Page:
And about the empereor. We all know Star Wars was done in a way where it could be resolved, just in case it bombed. In ESB, the empereor is thrown in as a fragrant character in the most climatic part of the movie and reveals the most about Vader's ambition and true motives. He's not needed as much in the first three because the relationship isn't between the Empereor and Luke. The relationship is between Vader and Luke. That's the relationship we care about. In the prequels, the relationship between Anikin and Palpatine is one of many relationships that we should care about, hence the need to explore the characters'motives, wants, strengths, and vices. The origin story of Darth Vader has to be a character driven story and Lucas and Co. were not so up to the challenge, IMO ofcourse.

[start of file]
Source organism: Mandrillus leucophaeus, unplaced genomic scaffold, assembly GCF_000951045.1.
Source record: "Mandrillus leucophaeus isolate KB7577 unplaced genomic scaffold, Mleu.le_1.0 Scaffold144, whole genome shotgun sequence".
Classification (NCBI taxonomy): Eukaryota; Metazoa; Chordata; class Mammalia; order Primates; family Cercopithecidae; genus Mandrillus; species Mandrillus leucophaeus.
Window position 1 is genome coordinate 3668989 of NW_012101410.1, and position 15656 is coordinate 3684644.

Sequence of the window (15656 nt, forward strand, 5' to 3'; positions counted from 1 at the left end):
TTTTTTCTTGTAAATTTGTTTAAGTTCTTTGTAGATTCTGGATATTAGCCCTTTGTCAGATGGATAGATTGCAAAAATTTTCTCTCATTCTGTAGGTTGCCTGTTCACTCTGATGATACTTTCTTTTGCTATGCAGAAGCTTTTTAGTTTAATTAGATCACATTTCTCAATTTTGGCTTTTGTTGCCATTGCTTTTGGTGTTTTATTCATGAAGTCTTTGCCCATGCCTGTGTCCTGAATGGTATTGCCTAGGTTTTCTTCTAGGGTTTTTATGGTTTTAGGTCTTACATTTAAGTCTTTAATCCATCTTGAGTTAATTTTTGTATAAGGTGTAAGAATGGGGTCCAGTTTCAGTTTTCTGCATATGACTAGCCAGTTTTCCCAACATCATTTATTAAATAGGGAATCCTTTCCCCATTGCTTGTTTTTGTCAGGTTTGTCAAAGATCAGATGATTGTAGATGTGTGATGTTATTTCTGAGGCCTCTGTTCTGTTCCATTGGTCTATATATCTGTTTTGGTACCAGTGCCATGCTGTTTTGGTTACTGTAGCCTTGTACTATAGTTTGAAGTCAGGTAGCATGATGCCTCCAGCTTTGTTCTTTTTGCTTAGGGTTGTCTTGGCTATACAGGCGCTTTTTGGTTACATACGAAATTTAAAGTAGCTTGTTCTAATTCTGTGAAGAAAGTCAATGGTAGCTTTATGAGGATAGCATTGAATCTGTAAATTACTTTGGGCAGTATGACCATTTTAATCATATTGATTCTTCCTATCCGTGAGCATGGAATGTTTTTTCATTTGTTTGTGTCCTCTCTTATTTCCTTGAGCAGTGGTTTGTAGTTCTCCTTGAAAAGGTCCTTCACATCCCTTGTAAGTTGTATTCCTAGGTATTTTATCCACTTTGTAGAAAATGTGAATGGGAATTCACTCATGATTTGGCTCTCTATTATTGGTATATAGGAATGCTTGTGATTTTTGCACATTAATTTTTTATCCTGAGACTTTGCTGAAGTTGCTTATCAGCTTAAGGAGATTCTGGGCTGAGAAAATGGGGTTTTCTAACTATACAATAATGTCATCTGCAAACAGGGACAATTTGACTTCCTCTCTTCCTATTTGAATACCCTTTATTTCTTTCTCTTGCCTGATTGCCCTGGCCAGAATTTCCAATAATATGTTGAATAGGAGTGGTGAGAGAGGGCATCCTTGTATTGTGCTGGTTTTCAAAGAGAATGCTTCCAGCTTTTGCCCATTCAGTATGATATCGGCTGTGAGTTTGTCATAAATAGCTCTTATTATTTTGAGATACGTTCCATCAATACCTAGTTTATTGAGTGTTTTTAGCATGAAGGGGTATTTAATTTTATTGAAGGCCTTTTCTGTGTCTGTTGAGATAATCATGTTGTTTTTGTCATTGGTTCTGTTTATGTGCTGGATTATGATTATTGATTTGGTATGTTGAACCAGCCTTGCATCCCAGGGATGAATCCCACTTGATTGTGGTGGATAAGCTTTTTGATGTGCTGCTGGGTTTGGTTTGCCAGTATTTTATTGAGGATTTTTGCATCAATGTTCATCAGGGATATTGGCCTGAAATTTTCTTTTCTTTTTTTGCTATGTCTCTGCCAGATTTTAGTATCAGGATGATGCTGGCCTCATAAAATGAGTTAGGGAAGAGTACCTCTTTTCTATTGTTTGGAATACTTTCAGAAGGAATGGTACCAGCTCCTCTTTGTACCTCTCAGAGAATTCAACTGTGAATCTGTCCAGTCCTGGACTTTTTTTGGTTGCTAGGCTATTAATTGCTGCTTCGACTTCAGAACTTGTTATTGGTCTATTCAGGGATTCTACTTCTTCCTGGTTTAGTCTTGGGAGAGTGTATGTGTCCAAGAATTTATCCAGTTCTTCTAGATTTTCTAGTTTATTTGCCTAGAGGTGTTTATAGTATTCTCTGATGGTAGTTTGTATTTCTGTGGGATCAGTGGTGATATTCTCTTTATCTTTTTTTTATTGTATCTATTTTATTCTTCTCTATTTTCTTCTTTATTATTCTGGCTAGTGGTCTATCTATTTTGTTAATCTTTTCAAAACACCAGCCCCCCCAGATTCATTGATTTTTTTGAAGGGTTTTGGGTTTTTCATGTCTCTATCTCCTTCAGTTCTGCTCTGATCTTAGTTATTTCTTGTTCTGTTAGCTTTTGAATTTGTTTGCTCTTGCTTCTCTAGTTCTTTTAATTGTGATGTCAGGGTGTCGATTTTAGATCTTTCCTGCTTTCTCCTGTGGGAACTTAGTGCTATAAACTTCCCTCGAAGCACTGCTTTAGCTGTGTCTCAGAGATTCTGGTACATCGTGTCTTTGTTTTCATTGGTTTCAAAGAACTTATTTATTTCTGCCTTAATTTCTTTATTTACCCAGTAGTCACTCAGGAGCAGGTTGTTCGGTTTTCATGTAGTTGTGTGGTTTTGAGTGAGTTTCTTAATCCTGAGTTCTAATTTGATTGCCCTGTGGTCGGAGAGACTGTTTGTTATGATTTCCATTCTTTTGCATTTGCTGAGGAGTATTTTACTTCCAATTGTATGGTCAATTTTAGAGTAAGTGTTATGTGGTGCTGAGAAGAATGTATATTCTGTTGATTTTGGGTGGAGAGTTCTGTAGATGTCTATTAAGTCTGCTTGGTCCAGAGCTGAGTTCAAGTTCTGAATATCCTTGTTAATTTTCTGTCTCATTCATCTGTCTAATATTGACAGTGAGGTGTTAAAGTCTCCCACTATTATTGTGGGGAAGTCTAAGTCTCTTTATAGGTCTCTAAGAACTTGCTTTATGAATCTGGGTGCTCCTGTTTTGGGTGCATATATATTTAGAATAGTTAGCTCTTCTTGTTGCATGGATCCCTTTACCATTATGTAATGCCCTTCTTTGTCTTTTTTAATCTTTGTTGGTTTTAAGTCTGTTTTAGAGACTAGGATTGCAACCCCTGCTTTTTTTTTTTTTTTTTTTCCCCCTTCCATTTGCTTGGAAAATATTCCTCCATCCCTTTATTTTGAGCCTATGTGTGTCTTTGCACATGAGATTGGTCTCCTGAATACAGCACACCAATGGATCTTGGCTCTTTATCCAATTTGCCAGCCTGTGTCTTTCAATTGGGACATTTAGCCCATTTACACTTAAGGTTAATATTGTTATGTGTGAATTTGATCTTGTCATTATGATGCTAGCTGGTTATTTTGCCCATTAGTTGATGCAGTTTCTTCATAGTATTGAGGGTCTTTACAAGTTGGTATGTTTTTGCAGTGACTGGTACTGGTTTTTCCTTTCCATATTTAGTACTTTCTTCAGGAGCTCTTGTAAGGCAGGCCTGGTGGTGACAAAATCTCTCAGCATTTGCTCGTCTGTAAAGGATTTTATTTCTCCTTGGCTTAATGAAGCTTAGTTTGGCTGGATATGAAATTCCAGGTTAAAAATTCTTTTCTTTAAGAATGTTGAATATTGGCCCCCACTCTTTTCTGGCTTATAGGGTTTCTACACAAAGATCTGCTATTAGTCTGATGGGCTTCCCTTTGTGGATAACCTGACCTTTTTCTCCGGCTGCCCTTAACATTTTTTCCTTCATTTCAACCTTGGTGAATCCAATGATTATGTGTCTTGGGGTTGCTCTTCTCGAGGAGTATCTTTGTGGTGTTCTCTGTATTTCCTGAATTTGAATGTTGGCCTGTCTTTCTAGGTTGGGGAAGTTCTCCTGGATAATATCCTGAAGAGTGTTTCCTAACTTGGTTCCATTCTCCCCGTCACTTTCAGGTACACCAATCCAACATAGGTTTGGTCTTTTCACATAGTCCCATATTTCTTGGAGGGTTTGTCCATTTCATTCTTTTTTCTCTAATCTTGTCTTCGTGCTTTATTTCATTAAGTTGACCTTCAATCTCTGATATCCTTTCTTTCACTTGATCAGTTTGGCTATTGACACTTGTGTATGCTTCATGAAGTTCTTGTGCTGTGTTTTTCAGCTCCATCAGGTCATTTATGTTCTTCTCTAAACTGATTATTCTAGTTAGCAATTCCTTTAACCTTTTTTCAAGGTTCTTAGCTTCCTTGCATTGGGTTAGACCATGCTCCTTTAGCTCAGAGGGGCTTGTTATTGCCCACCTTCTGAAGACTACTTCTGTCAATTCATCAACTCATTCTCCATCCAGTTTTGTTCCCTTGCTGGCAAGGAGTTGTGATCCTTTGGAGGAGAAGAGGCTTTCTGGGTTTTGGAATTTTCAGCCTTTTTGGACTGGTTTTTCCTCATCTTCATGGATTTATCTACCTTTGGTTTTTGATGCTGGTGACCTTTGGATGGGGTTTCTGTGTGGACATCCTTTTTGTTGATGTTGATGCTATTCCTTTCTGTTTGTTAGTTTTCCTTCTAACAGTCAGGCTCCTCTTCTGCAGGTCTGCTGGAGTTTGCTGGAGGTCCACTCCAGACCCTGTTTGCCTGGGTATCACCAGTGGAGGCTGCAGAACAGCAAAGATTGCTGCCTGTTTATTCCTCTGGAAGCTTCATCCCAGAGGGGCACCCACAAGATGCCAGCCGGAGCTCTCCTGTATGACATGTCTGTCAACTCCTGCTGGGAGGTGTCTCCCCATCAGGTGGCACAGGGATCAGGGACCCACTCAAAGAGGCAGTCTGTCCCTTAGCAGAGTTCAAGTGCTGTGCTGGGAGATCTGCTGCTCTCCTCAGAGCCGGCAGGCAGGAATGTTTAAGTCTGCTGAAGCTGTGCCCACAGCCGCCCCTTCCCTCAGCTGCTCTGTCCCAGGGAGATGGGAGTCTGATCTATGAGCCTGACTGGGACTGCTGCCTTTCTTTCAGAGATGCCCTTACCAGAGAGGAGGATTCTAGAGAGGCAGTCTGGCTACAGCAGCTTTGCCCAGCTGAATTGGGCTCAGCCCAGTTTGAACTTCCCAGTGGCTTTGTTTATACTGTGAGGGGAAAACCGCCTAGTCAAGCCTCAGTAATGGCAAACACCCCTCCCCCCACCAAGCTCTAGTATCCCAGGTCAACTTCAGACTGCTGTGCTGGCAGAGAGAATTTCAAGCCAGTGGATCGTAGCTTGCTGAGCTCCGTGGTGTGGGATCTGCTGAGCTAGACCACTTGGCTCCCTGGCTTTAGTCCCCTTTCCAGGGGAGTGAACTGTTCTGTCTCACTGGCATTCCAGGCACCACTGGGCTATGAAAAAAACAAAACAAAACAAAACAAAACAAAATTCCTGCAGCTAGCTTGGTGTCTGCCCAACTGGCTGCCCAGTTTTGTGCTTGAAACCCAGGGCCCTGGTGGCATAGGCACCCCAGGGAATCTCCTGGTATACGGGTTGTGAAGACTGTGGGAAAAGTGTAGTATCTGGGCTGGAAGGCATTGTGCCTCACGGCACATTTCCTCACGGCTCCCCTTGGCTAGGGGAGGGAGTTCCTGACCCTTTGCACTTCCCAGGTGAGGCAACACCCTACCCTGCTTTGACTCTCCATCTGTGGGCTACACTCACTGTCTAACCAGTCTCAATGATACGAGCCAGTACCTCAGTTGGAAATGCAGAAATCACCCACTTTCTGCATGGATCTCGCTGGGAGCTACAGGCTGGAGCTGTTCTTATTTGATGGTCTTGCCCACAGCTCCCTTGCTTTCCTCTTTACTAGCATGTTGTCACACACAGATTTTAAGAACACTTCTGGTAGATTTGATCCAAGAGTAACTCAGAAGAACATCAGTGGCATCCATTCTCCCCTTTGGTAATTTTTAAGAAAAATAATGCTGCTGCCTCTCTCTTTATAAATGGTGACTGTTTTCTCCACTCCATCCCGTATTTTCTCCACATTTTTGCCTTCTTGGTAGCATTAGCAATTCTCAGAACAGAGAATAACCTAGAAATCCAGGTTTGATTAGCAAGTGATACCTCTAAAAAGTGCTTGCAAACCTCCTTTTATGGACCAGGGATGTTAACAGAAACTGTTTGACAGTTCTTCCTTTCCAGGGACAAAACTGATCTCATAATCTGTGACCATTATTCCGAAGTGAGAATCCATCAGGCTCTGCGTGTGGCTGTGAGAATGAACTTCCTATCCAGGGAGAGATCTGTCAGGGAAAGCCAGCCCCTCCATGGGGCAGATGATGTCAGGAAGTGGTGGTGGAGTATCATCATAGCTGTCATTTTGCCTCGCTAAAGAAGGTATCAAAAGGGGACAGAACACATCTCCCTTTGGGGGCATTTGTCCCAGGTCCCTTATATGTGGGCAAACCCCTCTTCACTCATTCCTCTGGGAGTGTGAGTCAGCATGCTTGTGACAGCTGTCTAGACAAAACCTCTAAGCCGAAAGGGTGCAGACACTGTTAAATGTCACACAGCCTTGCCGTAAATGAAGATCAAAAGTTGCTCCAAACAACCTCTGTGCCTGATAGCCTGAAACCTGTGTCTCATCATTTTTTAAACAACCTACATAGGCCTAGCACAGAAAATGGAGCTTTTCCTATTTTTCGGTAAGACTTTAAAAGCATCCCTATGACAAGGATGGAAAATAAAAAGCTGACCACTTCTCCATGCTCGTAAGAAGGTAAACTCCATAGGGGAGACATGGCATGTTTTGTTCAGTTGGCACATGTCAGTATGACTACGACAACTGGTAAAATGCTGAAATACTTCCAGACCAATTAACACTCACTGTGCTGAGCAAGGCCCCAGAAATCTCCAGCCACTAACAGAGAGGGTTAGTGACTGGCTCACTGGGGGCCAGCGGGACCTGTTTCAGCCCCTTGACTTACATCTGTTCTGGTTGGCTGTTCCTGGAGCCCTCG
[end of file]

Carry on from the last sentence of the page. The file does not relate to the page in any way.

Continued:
"All conditioned things are impermanent. Work out your own salvation with diligence."

 

The Buddha's Last Words

 

R.I.P. RobT

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I just read a scathingly bad review of ROTS in Rolling Stone. The same issue had a terrific interview with Lucas on the topic.

 

By the way: Lucas' plots for Episode 7, 8 and 9 have been online for a long time. Some of the characters include Ben Skywalker (Luke's kid), Anakin Solo (Han/Leia's kid), and a lot of "spirit appearances" by the old favorites.

 

Check this out...